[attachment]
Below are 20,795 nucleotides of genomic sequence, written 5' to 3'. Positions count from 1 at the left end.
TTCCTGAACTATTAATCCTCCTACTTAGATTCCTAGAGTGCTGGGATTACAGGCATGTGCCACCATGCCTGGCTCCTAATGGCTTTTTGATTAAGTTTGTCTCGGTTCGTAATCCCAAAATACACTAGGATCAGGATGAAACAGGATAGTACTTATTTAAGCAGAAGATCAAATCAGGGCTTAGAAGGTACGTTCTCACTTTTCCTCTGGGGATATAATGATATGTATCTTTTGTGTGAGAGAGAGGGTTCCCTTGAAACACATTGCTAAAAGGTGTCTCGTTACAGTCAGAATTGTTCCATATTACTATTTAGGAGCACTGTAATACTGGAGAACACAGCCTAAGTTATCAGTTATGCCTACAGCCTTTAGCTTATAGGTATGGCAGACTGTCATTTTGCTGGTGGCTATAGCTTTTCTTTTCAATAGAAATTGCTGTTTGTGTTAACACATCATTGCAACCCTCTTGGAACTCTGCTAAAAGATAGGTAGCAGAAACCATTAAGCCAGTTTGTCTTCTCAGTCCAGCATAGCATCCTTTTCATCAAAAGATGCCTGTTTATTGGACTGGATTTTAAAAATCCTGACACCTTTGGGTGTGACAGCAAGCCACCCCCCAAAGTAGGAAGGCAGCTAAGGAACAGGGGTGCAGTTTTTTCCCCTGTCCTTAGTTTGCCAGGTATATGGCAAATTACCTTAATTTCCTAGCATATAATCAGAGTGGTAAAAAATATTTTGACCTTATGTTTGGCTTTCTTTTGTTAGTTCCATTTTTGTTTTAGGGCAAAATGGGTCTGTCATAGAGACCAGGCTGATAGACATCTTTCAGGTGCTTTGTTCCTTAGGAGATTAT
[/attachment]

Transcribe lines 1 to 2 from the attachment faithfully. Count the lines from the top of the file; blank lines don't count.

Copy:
Below are 20,795 nucleotides of genomic sequence, written 5' to 3'. Positions count from 1 at the left end.
TTCCTGAACTATTAATCCTCCTACTTAGATTCCTAGAGTGCTGGGATTACAGGCATGTGCCACCATGCCTGGCTCCTAATGGCTTTTTGATTAAGTTTGTCTCGGTTCGTAATCCCAAAATACACTAGGATCAGGATGAAACAGGATAGTACTTATTTAAGCAGAAGATCAAATCAGGGCTTAGAAGGTACGTTCTCACTTTTCCTCTGGGGATATAATGATATGTATCTTTTGTGTGAGAGAGAGGGTTCCCTTGAAACACATTGCTAAAAGGTGTCTCGTTACAGTCAGAATTGTTCCATATTACTATTTAGGAGCACTGTAATACTGGAGAACACAGCCTAAGTTATCAGTTATGCCTACAGCCTTTAGCTTATAGGTATGGCAGACTGTCATTTTGCTGGTGGCTATAGCTTTTCTTTTCAATAGAAATTGCTGTTTGTGTTAACACATCATTGCAACCCTCTTGGAACTCTGCTAAAAGATAGGTAGCAGAAACCATTAAGCCAGTTTGTCTTCTCAGTCCAGCATAGCATCCTTTTCATCAAAAGATGCCTGTTTATTGGACTGGATTTTAAAAATCCTGACACCTTTGGGTGTGACAGCAAGCCACCCCCCAAAGTAGGAAGGCAGCTAAGGAACAGGGGTGCAGTTTTTTCCCCTGTCCTTAGTTTGCCAGGTATATGGCAAATTACCTTAATTTCCTAGCATATAATCAGAGTGGTAAAAAATATTTTGACCTTATGTTTGGCTTTCTTTTGTTAGTTCCATTTTTGTTTTAGGGCAAAATGGGTCTGTCATAGAGACCAGGCTGATAGACATCTTTCAGGTGCTTTGTTCCTTAGGAGATTAT